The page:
He finds that recently, the sake that more and more of them get on with most easily is one with definite acidity balanced by umami. This type of sake mostly has restrained ginjōka fragrance plus a flavour that pairs well with oily foods or meat dishes.
Carrying on with this train of thought, he points out that regardless of whether a wine is red or white, a good one has complexity. And when it comes to sake, aged koshu has the level of complexity from maturation that can stand up to them. Adding the unique Japanese custom of heating for kanzake brings it beyond the level of trying sake instead of wine once in a while, or only drinking sake with sushi, to one where even sophisticated drinkers will want to know more about it and choose it as the main bottle on their dinner table.
Mitachi then goes back to the question of why these fresh styles won’t help sake. Koshu, which can be stored for long periods, can turn sake into an asset. He claims that it’s well known that the moneyed classes overseas, especially in Europe, like to keep part of their wealth stored in wine. A major reason behind this is the inheritance tax advantages it brings in many countries [no countries or references mentioned] but it’s crucial that wine’s properties are valued by the market for this system to work.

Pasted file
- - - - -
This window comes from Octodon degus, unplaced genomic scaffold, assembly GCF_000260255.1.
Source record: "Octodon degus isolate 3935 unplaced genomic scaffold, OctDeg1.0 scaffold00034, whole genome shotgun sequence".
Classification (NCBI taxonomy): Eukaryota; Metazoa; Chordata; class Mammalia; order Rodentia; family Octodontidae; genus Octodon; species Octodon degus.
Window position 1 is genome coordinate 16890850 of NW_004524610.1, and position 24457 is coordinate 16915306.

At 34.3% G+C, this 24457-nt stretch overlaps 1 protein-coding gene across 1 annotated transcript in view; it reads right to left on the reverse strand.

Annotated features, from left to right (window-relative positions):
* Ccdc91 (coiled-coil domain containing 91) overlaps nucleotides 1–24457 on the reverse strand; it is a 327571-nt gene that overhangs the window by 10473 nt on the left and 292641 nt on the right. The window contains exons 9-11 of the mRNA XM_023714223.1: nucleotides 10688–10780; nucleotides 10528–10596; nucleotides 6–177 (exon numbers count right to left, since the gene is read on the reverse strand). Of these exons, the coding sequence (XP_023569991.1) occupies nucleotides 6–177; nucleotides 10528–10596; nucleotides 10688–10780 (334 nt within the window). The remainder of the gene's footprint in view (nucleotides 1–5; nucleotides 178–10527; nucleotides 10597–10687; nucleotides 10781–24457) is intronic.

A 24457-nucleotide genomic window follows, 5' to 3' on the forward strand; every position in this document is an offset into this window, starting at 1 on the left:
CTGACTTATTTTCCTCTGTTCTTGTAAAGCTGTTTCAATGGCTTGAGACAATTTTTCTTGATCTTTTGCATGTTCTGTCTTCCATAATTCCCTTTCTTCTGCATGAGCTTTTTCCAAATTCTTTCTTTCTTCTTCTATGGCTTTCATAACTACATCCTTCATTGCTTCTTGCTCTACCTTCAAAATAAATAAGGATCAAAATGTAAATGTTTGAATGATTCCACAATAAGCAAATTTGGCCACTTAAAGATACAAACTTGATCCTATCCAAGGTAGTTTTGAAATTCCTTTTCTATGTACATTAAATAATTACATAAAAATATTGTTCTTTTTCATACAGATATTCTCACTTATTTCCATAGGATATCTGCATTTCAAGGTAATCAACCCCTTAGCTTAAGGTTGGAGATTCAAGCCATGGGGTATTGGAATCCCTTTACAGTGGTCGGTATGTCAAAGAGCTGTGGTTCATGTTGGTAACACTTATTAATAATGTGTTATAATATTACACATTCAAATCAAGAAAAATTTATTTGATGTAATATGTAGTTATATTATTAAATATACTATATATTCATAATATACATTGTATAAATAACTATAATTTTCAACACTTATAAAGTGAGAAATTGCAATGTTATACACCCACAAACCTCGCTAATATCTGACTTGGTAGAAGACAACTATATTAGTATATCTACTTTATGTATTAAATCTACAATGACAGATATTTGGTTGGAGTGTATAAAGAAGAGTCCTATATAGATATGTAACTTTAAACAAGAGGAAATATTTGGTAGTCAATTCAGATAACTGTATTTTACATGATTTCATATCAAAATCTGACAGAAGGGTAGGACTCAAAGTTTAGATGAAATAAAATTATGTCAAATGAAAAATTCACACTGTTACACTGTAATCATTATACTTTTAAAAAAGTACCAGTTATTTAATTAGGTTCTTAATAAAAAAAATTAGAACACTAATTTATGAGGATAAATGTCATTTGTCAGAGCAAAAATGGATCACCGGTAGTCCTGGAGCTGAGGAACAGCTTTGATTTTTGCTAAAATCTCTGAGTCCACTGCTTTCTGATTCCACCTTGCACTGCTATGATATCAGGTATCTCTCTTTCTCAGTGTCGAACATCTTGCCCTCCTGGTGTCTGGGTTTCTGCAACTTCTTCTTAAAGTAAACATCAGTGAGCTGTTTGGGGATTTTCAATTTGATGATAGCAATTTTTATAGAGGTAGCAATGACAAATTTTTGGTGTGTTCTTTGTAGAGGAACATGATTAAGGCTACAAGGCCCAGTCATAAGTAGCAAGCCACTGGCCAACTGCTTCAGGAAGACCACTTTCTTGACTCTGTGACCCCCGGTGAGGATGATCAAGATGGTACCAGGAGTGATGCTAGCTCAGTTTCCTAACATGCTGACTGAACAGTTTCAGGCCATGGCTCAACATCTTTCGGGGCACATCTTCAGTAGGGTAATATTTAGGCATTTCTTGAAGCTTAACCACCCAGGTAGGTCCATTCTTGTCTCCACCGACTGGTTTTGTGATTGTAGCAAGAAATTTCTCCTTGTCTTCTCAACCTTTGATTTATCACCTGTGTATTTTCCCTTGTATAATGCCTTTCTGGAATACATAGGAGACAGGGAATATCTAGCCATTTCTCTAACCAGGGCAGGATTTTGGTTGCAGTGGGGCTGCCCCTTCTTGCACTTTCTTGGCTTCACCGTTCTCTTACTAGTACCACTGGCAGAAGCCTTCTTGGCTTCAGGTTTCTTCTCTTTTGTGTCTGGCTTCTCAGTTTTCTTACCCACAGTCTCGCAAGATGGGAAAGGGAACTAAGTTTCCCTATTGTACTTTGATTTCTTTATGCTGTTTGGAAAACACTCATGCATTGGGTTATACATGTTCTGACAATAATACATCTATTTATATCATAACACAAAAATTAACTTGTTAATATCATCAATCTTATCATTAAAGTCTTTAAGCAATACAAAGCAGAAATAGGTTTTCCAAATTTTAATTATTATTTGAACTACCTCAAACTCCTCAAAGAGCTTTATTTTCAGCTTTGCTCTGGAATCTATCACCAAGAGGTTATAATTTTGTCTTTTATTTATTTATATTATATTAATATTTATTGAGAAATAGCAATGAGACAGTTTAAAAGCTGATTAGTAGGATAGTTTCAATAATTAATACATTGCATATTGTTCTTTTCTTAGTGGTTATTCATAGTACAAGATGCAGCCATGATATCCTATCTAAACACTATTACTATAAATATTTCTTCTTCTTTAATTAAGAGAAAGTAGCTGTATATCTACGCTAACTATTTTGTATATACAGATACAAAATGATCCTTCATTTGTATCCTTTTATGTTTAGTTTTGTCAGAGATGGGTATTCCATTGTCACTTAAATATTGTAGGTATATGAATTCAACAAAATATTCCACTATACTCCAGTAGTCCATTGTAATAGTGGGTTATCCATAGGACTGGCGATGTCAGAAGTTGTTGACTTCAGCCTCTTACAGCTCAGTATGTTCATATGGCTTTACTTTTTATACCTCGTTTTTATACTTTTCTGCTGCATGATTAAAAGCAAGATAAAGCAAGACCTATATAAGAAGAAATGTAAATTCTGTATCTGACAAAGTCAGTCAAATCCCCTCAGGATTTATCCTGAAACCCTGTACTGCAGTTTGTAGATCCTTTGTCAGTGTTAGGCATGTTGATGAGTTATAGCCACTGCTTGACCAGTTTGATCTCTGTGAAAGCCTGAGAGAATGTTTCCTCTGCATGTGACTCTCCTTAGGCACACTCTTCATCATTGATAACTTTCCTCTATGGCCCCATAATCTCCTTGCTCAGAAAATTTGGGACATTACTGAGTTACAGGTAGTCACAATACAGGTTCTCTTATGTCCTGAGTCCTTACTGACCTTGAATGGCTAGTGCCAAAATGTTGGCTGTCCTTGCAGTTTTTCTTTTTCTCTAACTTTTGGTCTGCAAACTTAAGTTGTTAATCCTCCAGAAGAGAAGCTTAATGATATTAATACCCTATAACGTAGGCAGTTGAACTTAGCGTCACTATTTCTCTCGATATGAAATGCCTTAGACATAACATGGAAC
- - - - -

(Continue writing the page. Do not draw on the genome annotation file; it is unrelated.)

Many famous wines can be stored for long periods, and sold at different points during their maturation. Most wines are consumed young, but some are investments like works of art and command equally high prices. Why shouldn’t it be the same for sake? Although we’re said to be in the midst of a sake boom, the number of breweries in Japan is falling. Sake takes just as much skill to produce as wine, but even the finest sell for just a few thousand yen for an isshōbin (1.8 L bottle). There’s a lot to lose by not trying to turn sake into an asset.
Going back to the koshu category in the IWC that started off this discussion, Mitachi sees it as a group of similar sake competing to change their image from a type of super-sweet dessert wine to a complex, matured drink that can hold its own at any point during a meal.
I’m not convinced by some of the remarks about sake being seen as a before-dinner drink overseas – I can absolutely see people trying to sell it as that, especially the more delicate ginjō or daiginjō, but is that what’s really happening?
The idea of koshu being treated as an asset like wine is an intriguing one. Although it doesn’t seem to be treated that way in Japan nearly as much as wine is in other countries, maybe that would work in its favour and make it easier to turn into an asset in countries that already do that with wine?
- Original article (Japanese, Nikkei Business Online, 2 June 2018)